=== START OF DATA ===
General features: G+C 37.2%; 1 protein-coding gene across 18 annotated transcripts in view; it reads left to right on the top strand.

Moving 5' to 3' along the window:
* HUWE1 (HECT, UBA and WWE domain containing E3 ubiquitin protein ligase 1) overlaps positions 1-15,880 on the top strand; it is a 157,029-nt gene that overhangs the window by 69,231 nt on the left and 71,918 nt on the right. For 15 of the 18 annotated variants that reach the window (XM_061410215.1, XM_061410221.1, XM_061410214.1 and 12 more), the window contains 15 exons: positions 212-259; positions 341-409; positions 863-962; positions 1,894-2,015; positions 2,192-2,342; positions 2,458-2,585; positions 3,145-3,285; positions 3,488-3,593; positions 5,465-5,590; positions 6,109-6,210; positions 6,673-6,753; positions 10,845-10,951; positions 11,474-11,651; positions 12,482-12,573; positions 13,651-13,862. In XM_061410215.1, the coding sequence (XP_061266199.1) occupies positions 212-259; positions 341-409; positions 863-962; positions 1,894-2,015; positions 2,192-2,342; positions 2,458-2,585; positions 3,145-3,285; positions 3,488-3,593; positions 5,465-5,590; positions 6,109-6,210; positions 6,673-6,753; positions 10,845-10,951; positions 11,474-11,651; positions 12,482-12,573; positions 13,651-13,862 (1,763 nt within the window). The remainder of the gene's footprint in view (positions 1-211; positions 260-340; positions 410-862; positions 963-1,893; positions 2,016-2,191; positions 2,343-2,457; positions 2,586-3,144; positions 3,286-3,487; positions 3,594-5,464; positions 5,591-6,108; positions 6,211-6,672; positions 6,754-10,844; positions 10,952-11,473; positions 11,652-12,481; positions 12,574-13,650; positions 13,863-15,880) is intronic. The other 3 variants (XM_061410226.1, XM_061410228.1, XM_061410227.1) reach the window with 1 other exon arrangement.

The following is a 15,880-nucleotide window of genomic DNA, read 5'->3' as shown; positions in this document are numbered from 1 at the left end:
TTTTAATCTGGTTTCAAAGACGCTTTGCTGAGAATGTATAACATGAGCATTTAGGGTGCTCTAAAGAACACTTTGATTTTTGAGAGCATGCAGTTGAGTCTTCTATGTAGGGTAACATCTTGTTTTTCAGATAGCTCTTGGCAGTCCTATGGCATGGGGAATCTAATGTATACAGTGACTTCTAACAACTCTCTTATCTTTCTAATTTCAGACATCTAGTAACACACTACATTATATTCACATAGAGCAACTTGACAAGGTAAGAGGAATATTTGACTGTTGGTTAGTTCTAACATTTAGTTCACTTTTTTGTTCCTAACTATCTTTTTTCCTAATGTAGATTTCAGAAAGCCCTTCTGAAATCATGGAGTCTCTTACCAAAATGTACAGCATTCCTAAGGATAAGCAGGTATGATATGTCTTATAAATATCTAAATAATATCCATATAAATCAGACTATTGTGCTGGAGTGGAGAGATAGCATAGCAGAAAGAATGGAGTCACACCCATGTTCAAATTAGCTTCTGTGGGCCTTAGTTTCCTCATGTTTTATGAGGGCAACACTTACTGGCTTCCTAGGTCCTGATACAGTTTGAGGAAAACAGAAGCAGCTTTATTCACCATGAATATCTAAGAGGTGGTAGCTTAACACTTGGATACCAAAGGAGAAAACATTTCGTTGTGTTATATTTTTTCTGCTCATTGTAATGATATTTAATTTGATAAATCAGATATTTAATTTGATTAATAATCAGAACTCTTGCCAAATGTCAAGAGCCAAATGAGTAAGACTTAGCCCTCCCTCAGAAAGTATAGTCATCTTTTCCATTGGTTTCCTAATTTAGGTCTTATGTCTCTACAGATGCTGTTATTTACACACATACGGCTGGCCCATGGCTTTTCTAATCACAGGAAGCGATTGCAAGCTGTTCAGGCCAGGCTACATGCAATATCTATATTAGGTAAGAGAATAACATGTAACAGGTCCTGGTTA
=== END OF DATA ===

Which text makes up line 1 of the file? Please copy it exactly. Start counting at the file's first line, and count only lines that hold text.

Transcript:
General features: G+C 37.2%; 1 protein-coding gene across 18 annotated transcripts in view; it reads left to right on the top strand.